And after Chris Gimenez and Leslie Anderson added to the airborne events a pair of homers that accounted for four runs—and, okay, the Tides hit a couple homers of their own off of Bulls starter Matt Torra (who got his 12th win anyway)—the Durham bullpen set the sun down slowly and the Bulls beat Norfolk 8-3.
It was the Bulls' fourth win in a row and their third straight over Norfolk, ebbing the Tides' playoff aspirations almost all the way out to sea. As the season winds down into its final fortnight, Durham is playing much better baseball—they are playing like a winning baseball team, in fact—and although they are out of contention for the post-season, there is plenty left to play for, much more indeed than the International League playoffs. The Bulls' sights are set higher: on the paradise of the major leagues, and on the sky's-the-limit promise of next year.
They didn't need one. Archer had his best start of the season, according to Bulls manager Charlie Montoyo—a big-league start in its precision and potency—and he was backed up by solid bullpen work, especially that of lefty reliever Adam Liberatore, who has been quietly excellent since his promotion from Class AA Montgomery about a month ago. He threw 1 2/3 perfect innings last night and set up Dane De La Rosa, who pitched around a hit and a walk to earn his 17th save, which is tied for third in the league. "I never take him for granted," Montoyo said of De La Rosa after the game, "because it ain't easy to close games at any level"—especially two nights in a row, as De La Rosa did, preserving two-run margins both times.
De La Rosa's 50 appearances this season are three off the league leader's 53. His walk rate is way up, but he has allowed only 35 hits in 64 innings pitched, with 81 strikeouts. After struggling badly to start the season, he has a 1.70 ERA since the second week of May.
Besides "breaking up" the Tides' no-hitter in the first inning, Gimenez also drew walks in his other two plate appearances, including the one that pushed across the Bulls' first run in the sixth. With apologies, however, to him, to Liberatore and De La Rosa and all the rest of the Bulls, you won't be hearing much more about them today.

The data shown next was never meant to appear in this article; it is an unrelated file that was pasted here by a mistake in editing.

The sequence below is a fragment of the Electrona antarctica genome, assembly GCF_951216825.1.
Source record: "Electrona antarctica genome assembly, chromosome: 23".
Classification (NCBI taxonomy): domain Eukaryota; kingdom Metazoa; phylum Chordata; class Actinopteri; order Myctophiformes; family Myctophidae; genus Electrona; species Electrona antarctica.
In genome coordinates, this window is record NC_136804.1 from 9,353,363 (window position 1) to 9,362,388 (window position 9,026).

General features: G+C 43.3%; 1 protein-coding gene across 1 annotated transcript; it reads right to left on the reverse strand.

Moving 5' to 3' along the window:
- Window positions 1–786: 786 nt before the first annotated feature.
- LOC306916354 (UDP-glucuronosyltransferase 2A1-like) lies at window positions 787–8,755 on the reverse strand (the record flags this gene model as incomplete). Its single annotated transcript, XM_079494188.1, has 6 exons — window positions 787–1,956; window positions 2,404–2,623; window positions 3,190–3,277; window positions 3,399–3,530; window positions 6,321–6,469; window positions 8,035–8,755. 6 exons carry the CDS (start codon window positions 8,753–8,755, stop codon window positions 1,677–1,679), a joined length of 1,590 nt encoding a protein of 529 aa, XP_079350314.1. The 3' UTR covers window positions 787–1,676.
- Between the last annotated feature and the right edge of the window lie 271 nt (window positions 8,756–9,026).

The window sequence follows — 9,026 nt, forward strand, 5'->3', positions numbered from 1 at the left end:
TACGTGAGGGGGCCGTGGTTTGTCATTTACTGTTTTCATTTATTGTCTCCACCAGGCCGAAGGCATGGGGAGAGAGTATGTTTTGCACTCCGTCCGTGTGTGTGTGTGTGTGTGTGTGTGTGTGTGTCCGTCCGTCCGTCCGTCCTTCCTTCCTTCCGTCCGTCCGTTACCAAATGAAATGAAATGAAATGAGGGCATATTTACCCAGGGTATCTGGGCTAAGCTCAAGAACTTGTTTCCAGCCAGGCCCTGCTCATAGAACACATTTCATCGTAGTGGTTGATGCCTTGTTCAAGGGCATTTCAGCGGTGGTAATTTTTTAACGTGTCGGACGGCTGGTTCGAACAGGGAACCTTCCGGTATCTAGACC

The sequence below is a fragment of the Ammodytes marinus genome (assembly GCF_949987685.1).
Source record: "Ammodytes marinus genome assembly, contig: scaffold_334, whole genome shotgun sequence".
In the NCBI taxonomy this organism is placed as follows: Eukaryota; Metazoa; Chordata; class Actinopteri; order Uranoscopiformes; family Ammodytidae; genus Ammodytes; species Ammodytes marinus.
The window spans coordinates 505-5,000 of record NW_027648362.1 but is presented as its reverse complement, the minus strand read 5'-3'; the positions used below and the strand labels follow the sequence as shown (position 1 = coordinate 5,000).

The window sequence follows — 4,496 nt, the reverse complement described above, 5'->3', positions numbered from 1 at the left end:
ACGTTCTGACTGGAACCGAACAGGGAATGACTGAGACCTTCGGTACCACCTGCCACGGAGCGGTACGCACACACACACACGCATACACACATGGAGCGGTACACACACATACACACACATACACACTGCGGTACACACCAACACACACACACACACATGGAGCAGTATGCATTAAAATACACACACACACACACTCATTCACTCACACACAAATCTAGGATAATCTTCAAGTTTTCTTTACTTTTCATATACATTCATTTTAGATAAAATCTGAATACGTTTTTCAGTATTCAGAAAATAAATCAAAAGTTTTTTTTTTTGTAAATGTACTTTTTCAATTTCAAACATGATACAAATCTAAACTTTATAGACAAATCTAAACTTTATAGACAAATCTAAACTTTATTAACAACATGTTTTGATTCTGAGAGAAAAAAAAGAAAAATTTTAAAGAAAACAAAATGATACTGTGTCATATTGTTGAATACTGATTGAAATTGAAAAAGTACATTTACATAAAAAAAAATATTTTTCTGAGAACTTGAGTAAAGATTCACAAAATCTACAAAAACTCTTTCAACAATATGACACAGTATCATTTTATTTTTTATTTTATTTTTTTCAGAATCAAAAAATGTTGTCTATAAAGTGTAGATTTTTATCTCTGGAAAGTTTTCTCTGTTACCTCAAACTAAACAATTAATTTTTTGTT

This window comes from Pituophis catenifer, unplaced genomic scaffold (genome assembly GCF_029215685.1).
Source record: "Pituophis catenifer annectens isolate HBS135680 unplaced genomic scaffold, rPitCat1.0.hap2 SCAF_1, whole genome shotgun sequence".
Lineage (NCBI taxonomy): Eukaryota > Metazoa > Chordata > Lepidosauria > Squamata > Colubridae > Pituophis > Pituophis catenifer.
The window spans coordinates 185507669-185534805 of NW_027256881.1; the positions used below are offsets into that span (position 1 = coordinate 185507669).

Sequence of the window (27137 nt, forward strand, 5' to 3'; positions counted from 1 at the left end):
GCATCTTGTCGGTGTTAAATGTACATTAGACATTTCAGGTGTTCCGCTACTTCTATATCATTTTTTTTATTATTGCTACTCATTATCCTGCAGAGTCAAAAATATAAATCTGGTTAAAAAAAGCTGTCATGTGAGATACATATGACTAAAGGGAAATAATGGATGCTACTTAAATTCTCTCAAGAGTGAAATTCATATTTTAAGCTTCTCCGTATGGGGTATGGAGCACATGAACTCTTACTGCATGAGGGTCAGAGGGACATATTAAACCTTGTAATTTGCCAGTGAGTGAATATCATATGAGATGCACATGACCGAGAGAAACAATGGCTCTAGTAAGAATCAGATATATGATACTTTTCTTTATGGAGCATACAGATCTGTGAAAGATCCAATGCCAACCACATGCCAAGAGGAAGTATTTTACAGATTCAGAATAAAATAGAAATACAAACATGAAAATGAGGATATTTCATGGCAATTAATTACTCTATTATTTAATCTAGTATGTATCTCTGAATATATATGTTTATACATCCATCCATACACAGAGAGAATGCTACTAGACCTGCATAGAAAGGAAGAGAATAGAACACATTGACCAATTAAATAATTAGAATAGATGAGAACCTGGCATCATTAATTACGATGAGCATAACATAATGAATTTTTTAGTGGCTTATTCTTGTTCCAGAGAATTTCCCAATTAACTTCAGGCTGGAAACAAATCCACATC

The night belonged to Chris Archer.
DURHAM BULLS ATHLETIC PARK The Durham Bulls play the back half of their two-game set with the Charlotte Knights, who are closing in on the South Division title.
It’s the fourth game of the Bulls’ last extended homestand of the season, and Durham is on a five-game losing streak.
Former Bulls Dan Johnson and Hector Gimenez are in the middle of the Knights’ lineup.
Lance Pendleton (7-5, 4.76) will try to right the ship for the Bulls’ beleaguered pitching staff on a mild evening, while Dylan Axelrod (7-4, 2.97) will go for Charlotte.
This time it’s an actual pitchers’ duel, with the Bulls getting a couple of runs late to win 3-1.
The Bulls are tied for last place in the South Division with the Gwinnett Braves. To borrow from Tolstoy (there, I'm a book critic), all good teams are alike, but each bad team is bad in its own way. The Bulls' method is traditional and expedient: allow sh*t-tons of runs. The Braves, it seems (I don't really know; I only pay attention to them when they play Durham, although I did go to a G-Braves/Tides game down in Georgia recently—and I have proof and more proof), ah, the Braves seem to have the capacity to lose in such weird ways that it is almost wonderful. Their loss to Norfolk last night warrants this little detour down I-85: